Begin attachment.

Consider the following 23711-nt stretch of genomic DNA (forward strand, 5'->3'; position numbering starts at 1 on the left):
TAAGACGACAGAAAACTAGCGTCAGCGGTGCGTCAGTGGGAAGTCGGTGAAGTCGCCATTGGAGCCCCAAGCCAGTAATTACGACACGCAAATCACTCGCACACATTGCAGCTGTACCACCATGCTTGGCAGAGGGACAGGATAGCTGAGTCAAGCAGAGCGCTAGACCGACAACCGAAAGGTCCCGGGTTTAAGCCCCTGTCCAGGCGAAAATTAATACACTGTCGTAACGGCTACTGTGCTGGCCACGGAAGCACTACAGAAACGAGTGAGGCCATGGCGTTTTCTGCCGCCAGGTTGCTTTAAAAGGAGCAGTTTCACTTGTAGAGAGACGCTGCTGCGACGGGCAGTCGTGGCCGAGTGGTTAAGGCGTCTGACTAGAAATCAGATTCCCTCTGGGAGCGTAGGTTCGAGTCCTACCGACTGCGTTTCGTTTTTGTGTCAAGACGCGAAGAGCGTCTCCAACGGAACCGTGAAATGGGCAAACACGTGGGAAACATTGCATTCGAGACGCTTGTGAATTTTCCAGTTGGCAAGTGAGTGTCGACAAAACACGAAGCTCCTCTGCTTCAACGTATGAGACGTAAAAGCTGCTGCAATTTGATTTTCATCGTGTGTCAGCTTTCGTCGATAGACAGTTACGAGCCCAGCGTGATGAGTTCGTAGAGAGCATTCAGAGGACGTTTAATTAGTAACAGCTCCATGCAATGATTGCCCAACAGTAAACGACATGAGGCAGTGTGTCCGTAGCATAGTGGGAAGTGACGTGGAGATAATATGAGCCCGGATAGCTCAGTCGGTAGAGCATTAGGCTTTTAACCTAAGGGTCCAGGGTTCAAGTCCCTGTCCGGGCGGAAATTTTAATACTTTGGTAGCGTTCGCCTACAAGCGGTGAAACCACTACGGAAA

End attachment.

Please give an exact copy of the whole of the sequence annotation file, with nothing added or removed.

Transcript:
Consider the following 23711-nt stretch of genomic DNA (forward strand, 5'->3'; position numbering starts at 1 on the left):
TAAGACGACAGAAAACTAGCGTCAGCGGTGCGTCAGTGGGAAGTCGGTGAAGTCGCCATTGGAGCCCCAAGCCAGTAATTACGACACGCAAATCACTCGCACACATTGCAGCTGTACCACCATGCTTGGCAGAGGGACAGGATAGCTGAGTCAAGCAGAGCGCTAGACCGACAACCGAAAGGTCCCGGGTTTAAGCCCCTGTCCAGGCGAAAATTAATACACTGTCGTAACGGCTACTGTGCTGGCCACGGAAGCACTACAGAAACGAGTGAGGCCATGGCGTTTTCTGCCGCCAGGTTGCTTTAAAAGGAGCAGTTTCACTTGTAGAGAGACGCTGCTGCGACGGGCAGTCGTGGCCGAGTGGTTAAGGCGTCTGACTAGAAATCAGATTCCCTCTGGGAGCGTAGGTTCGAGTCCTACCGACTGCGTTTCGTTTTTGTGTCAAGACGCGAAGAGCGTCTCCAACGGAACCGTGAAATGGGCAAACACGTGGGAAACATTGCATTCGAGACGCTTGTGAATTTTCCAGTTGGCAAGTGAGTGTCGACAAAACACGAAGCTCCTCTGCTTCAACGTATGAGACGTAAAAGCTGCTGCAATTTGATTTTCATCGTGTGTCAGCTTTCGTCGATAGACAGTTACGAGCCCAGCGTGATGAGTTCGTAGAGAGCATTCAGAGGACGTTTAATTAGTAACAGCTCCATGCAATGATTGCCCAACAGTAAACGACATGAGGCAGTGTGTCCGTAGCATAGTGGGAAGTGACGTGGAGATAATATGAGCCCGGATAGCTCAGTCGGTAGAGCATTAGGCTTTTAACCTAAGGGTCCAGGGTTCAAGTCCCTGTCCGGGCGGAAATTTTAATACTTTGGTAGCGTTCGCCTACAAGCGGTGAAACCACTACGGAAA